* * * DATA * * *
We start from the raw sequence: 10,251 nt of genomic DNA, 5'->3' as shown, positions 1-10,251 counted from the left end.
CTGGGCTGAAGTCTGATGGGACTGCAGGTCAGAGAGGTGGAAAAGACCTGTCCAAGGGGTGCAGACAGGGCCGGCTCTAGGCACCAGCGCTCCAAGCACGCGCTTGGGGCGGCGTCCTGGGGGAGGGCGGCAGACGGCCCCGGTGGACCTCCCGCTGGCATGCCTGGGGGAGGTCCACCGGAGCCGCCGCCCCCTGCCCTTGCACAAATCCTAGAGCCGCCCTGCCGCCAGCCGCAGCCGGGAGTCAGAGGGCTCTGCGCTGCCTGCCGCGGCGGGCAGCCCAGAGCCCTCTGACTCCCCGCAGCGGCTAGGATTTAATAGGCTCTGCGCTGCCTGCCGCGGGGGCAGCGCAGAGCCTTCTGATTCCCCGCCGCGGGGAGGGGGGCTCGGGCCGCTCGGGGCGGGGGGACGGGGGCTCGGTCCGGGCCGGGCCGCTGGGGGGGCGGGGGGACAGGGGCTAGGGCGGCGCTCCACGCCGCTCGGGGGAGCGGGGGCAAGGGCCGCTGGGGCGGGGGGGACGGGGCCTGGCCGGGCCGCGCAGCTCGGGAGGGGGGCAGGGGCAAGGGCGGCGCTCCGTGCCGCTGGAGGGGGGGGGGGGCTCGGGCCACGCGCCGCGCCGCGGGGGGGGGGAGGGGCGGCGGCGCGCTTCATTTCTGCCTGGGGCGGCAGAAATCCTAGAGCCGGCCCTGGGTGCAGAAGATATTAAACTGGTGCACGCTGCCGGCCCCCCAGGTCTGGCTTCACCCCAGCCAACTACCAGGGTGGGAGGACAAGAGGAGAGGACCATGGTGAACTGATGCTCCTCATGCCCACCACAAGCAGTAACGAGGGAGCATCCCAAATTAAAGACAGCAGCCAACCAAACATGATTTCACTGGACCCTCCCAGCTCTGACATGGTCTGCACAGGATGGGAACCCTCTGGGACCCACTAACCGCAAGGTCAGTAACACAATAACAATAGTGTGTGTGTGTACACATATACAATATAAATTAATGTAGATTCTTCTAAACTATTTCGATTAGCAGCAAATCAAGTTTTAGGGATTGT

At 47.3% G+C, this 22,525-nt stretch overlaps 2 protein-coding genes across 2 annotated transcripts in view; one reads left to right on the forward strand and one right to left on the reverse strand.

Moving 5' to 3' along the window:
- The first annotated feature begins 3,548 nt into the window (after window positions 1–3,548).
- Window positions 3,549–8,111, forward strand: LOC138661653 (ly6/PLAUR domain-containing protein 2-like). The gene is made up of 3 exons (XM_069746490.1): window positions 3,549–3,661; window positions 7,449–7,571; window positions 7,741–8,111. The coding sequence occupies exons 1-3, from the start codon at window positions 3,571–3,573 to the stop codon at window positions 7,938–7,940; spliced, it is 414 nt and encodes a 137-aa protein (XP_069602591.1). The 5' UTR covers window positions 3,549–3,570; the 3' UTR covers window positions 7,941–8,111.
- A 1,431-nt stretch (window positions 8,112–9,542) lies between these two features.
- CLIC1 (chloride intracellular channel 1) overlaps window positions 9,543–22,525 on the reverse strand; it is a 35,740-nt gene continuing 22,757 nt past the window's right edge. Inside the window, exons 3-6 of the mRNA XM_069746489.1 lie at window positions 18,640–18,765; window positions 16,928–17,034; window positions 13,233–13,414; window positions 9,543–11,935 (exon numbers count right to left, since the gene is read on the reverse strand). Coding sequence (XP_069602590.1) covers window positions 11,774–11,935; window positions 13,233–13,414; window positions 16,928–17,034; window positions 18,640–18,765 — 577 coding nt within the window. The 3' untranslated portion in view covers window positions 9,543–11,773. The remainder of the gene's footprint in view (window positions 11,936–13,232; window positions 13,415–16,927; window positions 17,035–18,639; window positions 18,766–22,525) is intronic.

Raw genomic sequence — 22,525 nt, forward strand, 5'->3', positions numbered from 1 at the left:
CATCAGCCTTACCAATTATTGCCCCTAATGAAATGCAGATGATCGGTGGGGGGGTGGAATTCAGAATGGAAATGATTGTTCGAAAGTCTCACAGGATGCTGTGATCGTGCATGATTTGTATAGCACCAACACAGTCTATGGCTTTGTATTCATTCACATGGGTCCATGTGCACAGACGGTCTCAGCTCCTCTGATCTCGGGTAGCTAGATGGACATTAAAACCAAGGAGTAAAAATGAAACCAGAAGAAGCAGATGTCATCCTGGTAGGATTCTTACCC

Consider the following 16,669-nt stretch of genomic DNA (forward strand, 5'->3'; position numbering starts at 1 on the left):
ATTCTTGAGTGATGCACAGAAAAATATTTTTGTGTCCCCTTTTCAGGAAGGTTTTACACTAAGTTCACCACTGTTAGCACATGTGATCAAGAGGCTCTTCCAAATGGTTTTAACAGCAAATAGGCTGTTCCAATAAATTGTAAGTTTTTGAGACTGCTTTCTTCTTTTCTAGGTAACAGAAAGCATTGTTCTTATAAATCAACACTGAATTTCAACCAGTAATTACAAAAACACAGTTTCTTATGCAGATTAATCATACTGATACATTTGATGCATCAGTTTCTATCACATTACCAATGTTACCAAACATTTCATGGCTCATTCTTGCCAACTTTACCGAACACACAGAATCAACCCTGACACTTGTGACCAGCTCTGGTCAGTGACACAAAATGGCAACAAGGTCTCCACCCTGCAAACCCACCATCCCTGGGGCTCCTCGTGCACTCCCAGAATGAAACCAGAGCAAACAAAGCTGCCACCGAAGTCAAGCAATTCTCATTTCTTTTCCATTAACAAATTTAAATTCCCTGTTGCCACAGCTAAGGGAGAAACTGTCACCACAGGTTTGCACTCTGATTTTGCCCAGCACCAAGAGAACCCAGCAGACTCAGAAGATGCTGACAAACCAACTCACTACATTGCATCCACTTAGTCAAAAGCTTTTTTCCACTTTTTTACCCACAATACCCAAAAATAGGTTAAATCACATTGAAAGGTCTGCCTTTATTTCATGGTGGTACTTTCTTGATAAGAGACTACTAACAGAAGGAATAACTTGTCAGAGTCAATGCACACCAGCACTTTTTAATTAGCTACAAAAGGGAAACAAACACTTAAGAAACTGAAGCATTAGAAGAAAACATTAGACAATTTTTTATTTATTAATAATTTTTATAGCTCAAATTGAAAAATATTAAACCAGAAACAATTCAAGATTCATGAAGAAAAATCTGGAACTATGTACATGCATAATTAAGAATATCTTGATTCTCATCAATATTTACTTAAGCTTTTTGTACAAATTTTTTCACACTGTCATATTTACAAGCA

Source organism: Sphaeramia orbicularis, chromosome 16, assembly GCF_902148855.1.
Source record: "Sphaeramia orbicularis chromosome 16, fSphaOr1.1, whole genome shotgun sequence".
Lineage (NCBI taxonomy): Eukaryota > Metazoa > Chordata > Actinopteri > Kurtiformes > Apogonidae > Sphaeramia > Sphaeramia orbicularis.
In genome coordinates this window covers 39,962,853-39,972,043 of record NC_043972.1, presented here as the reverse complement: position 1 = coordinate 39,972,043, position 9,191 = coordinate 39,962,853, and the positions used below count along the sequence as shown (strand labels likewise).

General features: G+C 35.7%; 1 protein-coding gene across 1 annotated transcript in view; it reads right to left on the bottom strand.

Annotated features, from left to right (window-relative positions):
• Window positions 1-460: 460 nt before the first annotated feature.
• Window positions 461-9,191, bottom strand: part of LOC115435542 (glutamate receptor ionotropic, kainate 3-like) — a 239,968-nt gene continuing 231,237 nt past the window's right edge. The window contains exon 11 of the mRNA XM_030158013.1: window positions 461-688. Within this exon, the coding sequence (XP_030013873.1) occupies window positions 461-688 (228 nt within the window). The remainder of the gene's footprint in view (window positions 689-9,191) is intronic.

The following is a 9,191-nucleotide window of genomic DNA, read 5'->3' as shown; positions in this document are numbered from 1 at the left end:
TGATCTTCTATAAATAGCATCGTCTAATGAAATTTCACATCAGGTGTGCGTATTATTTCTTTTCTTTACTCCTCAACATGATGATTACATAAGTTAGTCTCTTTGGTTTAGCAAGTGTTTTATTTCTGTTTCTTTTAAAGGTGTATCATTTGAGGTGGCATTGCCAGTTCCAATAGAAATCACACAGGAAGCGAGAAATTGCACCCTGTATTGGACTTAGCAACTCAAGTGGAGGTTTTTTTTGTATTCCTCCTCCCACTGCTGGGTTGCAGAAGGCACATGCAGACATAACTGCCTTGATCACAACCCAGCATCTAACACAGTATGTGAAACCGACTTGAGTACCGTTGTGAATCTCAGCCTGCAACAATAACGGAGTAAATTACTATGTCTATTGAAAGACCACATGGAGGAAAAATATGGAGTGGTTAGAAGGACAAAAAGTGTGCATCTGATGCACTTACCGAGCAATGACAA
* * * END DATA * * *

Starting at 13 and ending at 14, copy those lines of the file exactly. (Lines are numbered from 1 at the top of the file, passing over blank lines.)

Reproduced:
Source organism: Sphaeramia orbicularis, chromosome 16, assembly GCF_902148855.1.
Source record: "Sphaeramia orbicularis chromosome 16, fSphaOr1.1, whole genome shotgun sequence".